If the UK has not yet withdrawn from the UPCA in a legally effective manner, legal uncertainties could arise due to the fact that it has already withdrawn from the EU. With this in mind, Patrick Breyer, Member of the European Parliament, raised the question to the Commission and the Council in early summer whether Germany is currently allowed to ratify the UPCA. According to EU case law (CJEU Case 22/70), member states may not enter into agreements with third countries, which affect EU legislation or alter its scope.

The UK has been considered a "third country" since Brexit. Although the EU, together with the UK, could enter into obligations in relation to patent litigation, member states no longer have the right to do so.

The Commission replied on 15 July 2020 that it would welcome a swift ratification of the UPCA by Germany. It also notes that the UK will not participate in the unified patent court system as well as the unitary patent system at the end of the transitional period following Brexit, since this is only open to EU member states. This implies, of course, that there is no need for a formal withdrawal of ratification or termination of the UPCA by the UK.

Location of a new section of the central division

Art. 7(2) UPCA explicitly provides that the first instance central division of the UPC will have its seat in Paris with additional sections in Munich and London. According to the explanations in the bill, however, the UPCA should not be interpreted in such a way that a section location in an original member state, which has withdrawn from the UPCA, is to be established or maintained.

According to Art. 65(1), 7(2) in conjunction with Annex 2 UPCA, the London section of the central division is responsible for patent litigation in the important fields of Human Necessities, Chemistry and Metallurgy. Its discontinuation due to the UK's withdrawal from the UPCA would lead to this jurisdiction being transferred to the remaining sections in Paris and Munich for a transitional period.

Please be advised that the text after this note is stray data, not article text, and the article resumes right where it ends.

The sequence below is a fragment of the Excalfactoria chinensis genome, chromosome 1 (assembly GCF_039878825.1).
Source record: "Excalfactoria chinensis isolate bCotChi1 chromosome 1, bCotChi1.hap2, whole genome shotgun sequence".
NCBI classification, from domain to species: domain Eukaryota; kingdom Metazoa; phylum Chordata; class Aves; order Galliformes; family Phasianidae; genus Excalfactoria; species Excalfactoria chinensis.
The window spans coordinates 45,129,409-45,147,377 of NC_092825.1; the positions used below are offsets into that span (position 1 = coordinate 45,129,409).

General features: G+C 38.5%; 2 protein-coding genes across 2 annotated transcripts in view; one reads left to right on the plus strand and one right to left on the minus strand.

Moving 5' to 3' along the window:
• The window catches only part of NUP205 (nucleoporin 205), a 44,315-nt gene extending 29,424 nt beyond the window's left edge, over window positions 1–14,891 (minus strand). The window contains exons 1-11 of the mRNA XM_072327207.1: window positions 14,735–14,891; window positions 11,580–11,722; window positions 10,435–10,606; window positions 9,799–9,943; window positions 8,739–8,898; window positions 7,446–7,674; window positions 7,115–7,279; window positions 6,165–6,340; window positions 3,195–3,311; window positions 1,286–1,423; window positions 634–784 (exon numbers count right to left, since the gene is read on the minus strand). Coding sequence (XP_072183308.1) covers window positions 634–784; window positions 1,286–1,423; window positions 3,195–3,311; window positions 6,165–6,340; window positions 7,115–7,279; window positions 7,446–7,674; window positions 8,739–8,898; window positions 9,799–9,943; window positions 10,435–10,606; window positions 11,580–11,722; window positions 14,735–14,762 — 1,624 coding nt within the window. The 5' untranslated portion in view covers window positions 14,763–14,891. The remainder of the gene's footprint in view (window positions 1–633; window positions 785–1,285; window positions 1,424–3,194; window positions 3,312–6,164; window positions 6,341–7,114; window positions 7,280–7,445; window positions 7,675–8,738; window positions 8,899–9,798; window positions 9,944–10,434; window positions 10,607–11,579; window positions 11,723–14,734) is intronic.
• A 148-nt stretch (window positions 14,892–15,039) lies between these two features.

How these fields will be temporarily distributed between the two remaining sections in Paris and Munich is currently unclear, but all remaining UPC member states have reportedly agreed to this transitional solution. This decision should avoid further delay caused by negotiating on where a new section replacing the London section of the central division will be located. So far, Italy (Milan), France and the Netherlands have reportedly expressed interest in hosting the replacement section. However, it can be assumed that other interested UPC member states will come forward and that the allocation of jurisdiction will then be renegotiated in principle between UPC member states, which will ultimately lead to a corresponding amendment of the UPCA.

The long road to the European unitary patent system

The introduction of the bill into the Bundestag constitutes a further step towards the creation of a European Unified Patent Court and the European unitary patent system. It remains to be seen, however, whether the Bundestag and the Bundesrat will be able to pass the bill for the new approval law with the required two-thirds majority of members as smoothly as hoped.

The uncertainties caused by Brexit and the question of the UK's withdrawal from the UPCA in accordance with applicable law may also create legal obstacles. In any event, due to the UK's withdrawal from the UPCA, it loses one of the most patent active member states and thus the unitary patent system loses part of its attractiveness for businesses. In addition, due to the abolition of the London section, it will be necessary to reach an agreement with the remaining UPC member states about who will take over the UK's responsibilities on a permanent basis. Negotiations on this could be long and difficult. Finally, in terms of German ratification, it is possible that someone will again file a constitutional complaint against the new approval law  with the Federal Constitutional Court, which could again cause significant delay.

Germany and the other member states of the UPCA still have to navigate some challenges before the introduction of the European patent with unitary effect, the UPC and the resolution of associated conflicts. However, legal and political difficulties have been overcome in the past on the road to creating a European unitary patent system, which means that these current difficulties can be overcome as well.

For more information on the German bill for approval law regarding the UPCA and patent law in Germany, contact your regular CMS partner or local CMS experts: Dr. Thomas Hirse, Robert Steiniger, LL.M.